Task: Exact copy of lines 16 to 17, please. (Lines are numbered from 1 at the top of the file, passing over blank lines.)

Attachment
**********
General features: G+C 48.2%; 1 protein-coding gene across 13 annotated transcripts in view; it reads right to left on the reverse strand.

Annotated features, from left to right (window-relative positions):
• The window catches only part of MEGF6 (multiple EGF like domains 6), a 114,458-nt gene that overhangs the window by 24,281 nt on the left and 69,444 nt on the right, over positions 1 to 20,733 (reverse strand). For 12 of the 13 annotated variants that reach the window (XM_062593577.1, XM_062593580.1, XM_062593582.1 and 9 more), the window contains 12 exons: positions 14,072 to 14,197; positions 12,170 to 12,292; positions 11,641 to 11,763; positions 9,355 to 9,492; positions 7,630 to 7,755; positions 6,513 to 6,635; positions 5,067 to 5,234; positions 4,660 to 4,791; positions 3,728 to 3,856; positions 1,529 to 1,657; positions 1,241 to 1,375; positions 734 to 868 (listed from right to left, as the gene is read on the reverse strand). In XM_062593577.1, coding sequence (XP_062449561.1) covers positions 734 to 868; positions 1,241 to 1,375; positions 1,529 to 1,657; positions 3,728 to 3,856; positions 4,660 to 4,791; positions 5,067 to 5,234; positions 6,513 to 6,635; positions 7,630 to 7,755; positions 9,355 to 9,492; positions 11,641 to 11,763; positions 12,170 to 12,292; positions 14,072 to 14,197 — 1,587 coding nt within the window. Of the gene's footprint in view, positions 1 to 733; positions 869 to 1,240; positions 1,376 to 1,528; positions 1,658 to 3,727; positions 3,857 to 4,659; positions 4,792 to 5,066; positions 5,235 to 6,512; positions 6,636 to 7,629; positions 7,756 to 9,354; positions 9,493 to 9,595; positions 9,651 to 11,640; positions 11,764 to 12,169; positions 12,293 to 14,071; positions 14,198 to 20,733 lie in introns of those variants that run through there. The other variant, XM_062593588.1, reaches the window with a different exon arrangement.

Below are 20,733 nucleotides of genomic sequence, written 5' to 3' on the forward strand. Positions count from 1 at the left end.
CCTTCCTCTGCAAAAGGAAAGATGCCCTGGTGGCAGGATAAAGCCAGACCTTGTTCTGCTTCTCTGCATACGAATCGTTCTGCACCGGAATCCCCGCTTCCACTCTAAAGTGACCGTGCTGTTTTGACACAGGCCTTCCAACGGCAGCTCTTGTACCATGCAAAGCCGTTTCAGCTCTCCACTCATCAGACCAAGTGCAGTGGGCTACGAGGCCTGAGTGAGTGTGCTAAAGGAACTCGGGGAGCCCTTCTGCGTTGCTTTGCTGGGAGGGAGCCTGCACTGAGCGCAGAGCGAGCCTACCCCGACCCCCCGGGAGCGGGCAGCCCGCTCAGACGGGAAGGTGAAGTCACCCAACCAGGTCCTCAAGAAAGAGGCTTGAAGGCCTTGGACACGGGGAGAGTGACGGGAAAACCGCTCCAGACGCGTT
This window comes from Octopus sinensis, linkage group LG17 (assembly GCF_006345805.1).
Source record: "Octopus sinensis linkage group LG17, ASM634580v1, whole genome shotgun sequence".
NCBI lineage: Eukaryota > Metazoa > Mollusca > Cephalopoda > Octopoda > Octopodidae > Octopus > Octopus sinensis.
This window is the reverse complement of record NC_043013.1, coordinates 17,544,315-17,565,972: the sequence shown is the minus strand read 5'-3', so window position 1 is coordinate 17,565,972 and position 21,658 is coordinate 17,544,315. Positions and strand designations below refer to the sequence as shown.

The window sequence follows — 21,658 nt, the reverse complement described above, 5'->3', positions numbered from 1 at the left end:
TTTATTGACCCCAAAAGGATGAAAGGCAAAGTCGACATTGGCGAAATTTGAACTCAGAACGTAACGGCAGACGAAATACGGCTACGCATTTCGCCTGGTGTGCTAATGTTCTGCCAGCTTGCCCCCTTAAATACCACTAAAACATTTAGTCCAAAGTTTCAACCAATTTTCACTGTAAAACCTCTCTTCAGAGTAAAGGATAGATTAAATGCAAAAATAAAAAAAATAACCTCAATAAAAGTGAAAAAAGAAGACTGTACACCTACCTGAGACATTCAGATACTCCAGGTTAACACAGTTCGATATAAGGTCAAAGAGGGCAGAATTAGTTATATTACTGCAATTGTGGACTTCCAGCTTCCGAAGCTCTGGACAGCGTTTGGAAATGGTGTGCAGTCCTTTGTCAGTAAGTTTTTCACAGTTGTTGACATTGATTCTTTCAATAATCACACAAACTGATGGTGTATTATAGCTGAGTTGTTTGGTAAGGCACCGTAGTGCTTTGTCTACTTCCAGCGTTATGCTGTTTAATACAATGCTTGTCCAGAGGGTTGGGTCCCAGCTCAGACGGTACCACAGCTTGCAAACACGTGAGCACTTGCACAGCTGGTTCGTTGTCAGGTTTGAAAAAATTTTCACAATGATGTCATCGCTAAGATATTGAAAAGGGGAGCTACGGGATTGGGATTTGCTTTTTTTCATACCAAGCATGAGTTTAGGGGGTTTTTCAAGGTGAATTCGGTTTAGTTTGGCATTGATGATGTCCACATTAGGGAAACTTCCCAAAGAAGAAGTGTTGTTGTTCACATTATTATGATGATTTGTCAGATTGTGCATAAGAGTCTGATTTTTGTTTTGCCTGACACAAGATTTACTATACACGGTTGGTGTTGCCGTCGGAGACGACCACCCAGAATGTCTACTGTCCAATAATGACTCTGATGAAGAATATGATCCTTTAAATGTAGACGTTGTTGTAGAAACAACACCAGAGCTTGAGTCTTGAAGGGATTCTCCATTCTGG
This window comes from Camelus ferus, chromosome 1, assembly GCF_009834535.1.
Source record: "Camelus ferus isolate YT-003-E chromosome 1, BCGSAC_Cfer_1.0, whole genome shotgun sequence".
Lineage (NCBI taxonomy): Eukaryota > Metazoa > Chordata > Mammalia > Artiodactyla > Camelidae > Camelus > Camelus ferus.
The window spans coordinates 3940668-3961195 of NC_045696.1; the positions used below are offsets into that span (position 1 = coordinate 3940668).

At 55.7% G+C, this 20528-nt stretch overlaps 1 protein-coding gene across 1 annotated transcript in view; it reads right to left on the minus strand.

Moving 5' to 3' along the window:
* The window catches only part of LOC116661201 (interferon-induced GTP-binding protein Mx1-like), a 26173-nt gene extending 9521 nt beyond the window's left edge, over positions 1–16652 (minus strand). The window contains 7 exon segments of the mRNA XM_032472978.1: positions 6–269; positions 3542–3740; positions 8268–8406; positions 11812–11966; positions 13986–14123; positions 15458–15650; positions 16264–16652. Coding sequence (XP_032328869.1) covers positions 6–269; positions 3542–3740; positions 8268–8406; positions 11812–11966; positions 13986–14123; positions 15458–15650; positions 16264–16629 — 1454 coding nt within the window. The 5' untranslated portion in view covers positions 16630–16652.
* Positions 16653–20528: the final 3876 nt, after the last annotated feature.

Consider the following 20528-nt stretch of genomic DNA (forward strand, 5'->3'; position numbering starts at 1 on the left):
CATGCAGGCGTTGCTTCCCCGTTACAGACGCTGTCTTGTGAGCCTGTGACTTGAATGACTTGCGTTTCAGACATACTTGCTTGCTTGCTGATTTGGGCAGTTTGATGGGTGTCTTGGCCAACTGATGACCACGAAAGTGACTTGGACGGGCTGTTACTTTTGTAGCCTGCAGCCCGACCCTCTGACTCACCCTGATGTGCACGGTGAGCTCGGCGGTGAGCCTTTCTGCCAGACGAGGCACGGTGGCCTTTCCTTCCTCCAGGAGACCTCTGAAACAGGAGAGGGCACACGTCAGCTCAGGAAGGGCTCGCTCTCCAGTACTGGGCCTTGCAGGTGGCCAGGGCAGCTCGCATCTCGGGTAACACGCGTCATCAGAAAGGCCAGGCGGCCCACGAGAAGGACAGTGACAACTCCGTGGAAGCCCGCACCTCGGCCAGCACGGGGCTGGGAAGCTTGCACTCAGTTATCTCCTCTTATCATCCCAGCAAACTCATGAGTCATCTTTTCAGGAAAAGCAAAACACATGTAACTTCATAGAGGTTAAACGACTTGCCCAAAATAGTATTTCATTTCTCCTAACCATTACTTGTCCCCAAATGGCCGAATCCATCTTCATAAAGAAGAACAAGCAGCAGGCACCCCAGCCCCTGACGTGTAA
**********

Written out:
At 55.7% G+C, this 20528-nt stretch overlaps 1 protein-coding gene across 1 annotated transcript in view; it reads right to left on the minus strand.

Moving 5' to 3' along the window: